However, at another company, the resume reviewer played squash and said she loved anyone else who did as well and would therefore be partial to that person.  The author of the article concluded you should include a section for “Other” or “Interests” on your résumé because “Your passion for squash or for running marathons might wind up getting you the job.” Or it might get you eliminated before you even have a chance to interview.

In my experience, the real estate on a résumé is precious and should be filled with your skills, accomplishments and relevant career history. Logistically, there often isn’t room for an “Other” or “Interests” section. But, more importantly, why take the chance of having an interest that will take you out of the running before you even reach the starting line. Save the other interests information for the interview where you can establish a rapport and see how well your pursuits and personal pastimes are playing.

I do have one caveat, if the corporate culture is a significant part of the company’s brand, i.e. The North Face, and your own personal passions and pursuits align with their extreme outdoor activity culture, then by all means add it to your résumé.



What Killed Your Job Search Canary

What Klled Your Job Search CanaryIn the early days of mining workers would carry a canary into a mine shaft to check out the air quality. If dangerous  gases such as methane or carbon monoxide were present, the canary would die signaling the miners that they would be next if they didn’t leave the tunnel.

In today’s job market, if you’re sending out a resume that doesn’t fly, in other words a resume that’s not getting you calls or interviews,  you should take a lesson from the miners, come up for air and figure out how to improve your resume. More often than not, a bad resume will kill your job search.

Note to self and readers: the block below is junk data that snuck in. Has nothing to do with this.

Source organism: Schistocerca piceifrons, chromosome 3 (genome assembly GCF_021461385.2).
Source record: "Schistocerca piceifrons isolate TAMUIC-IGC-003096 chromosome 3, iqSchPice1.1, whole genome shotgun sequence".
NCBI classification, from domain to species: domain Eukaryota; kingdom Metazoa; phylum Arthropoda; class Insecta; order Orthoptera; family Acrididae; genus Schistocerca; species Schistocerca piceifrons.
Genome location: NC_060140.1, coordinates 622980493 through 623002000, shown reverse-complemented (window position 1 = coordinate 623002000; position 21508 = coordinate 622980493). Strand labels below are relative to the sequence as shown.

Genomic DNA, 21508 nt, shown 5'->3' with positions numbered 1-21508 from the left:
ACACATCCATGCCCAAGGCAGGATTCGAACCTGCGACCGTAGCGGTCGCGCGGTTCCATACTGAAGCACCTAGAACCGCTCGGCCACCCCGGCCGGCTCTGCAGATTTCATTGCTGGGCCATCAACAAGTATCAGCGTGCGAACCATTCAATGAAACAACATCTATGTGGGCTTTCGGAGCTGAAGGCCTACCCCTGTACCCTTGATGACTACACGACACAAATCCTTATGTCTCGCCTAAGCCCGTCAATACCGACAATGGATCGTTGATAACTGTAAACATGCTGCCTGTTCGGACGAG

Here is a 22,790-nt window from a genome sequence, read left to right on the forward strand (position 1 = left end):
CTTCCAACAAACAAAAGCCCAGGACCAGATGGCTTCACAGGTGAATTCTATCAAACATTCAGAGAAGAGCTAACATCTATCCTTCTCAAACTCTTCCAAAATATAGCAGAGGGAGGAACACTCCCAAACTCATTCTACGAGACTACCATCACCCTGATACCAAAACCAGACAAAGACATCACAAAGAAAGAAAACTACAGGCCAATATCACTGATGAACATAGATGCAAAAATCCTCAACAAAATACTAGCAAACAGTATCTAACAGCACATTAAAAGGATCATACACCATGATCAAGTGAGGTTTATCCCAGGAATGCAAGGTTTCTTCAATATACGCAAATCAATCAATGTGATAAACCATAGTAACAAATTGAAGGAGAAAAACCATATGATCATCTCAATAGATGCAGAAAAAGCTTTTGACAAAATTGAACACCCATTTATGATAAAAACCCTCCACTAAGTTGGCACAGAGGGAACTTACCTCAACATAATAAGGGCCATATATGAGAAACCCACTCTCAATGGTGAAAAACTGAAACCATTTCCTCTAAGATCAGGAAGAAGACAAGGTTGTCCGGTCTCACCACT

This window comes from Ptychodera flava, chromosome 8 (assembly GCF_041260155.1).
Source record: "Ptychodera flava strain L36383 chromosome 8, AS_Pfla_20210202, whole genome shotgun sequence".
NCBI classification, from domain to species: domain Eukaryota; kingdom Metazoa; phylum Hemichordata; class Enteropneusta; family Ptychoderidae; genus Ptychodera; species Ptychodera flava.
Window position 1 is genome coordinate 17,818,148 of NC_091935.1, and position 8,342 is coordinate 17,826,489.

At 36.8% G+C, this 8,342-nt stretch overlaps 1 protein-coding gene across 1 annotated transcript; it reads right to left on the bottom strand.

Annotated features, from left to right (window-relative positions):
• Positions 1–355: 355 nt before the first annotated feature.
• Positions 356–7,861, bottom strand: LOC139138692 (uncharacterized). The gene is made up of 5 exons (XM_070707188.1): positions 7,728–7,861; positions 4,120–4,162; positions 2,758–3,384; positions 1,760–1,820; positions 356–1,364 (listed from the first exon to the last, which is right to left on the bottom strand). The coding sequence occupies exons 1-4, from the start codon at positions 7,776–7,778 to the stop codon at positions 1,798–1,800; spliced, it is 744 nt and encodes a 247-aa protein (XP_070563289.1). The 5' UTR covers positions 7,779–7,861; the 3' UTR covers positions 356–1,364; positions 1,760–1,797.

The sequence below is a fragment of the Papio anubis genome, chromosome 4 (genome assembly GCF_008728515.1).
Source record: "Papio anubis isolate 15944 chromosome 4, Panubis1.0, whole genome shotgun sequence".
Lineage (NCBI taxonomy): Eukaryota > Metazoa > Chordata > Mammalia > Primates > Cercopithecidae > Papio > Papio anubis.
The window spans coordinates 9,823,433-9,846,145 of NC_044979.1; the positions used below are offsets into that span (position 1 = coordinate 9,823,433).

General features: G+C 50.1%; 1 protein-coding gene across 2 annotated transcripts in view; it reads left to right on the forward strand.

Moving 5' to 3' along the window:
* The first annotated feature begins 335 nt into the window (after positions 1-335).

The following are some tips to preen  your resume to perfection as you mine for your next opportunity. First the obvious, no spelling mistakes, no lies and no liabilities. The first two don’t require additional explanation, but as far a liabilities, job hunters from seasoned executives to first-timers, often err on the side of over-inclusion.

Remember, a resume is your marketing tool, there’s no need to include negative information. You want the document to be the best representation of your background, not your life story. If there’s a liability that you have to overcome, save that for the interview and be prepared to address it then (it’s a good idea to get some coaching on the best way to field awkward situations that might have happened in your past).

That covers what not to do. What you should include in your resume is a powerful marketing statement at the top, something that really sells what you can deliver. The resume also must highlight your success stories, especially if you’re an experienced executive. Quantifiable anecdotes about your achievements grab a reader’s attention and in the right hands (an expert resume writer), they tell a compelling story about who you are as a strategist, innovator and leader. They make decision-makers want to pick up the phone and call you and they’re what make a resume fly.

Obviously, you’ll want to have your professional history included in the resume with your company, title, date and responsibilities in reverse chronological order, with the most recent position first. And of course, your education if applicable.

Just follow those tips and your resume will sing and even soar, then when you go mining for your next opportunity you’re sure to strike gold.